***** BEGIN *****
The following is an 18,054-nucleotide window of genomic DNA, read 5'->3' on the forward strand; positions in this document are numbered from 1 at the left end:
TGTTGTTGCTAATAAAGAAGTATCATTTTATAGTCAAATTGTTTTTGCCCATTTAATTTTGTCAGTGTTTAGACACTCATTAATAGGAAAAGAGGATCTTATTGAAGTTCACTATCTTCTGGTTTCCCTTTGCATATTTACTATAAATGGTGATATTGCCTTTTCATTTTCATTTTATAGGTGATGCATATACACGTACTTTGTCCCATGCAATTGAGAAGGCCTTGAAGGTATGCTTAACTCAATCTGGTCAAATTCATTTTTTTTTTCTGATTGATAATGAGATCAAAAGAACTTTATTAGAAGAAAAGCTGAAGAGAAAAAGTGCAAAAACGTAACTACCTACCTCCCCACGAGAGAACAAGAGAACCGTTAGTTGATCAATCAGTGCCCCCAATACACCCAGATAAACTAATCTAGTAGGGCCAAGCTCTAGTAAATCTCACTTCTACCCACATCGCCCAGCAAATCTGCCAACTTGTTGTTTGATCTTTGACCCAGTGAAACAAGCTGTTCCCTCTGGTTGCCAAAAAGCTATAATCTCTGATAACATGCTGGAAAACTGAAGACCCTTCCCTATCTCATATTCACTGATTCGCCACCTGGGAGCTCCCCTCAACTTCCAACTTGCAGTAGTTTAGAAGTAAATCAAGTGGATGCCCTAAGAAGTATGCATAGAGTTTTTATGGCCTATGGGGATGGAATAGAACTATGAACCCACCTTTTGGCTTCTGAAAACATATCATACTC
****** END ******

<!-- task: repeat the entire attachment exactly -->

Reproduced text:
The following is an 18,054-nucleotide window of genomic DNA, read 5'->3' on the forward strand; positions in this document are numbered from 1 at the left end:
TGTTGTTGCTAATAAAGAAGTATCATTTTATAGTCAAATTGTTTTTGCCCATTTAATTTTGTCAGTGTTTAGACACTCATTAATAGGAAAAGAGGATCTTATTGAAGTTCACTATCTTCTGGTTTCCCTTTGCATATTTACTATAAATGGTGATATTGCCTTTTCATTTTCATTTTATAGGTGATGCATATACACGTACTTTGTCCCATGCAATTGAGAAGGCCTTGAAGGTATGCTTAACTCAATCTGGTCAAATTCATTTTTTTTTTCTGATTGATAATGAGATCAAAAGAACTTTATTAGAAGAAAAGCTGAAGAGAAAAAGTGCAAAAACGTAACTACCTACCTCCCCACGAGAGAACAAGAGAACCGTTAGTTGATCAATCAGTGCCCCCAATACACCCAGATAAACTAATCTAGTAGGGCCAAGCTCTAGTAAATCTCACTTCTACCCACATCGCCCAGCAAATCTGCCAACTTGTTGTTTGATCTTTGACCCAGTGAAACAAGCTGTTCCCTCTGGTTGCCAAAAAGCTATAATCTCTGATAACATGCTGGAAAACTGAAGACCCTTCCCTATCTCATATTCACTGATTCGCCACCTGGGAGCTCCCCTCAACTTCCAACTTGCAGTAGTTTAGAAGTAAATCAAGTGGATGCCCTAAGAAGTATGCATAGAGTTTTTATGGCCTATGGGGATGGAATAGAACTATGAACCCACCTTTTGGCTTCTGAAAACATATCATACTC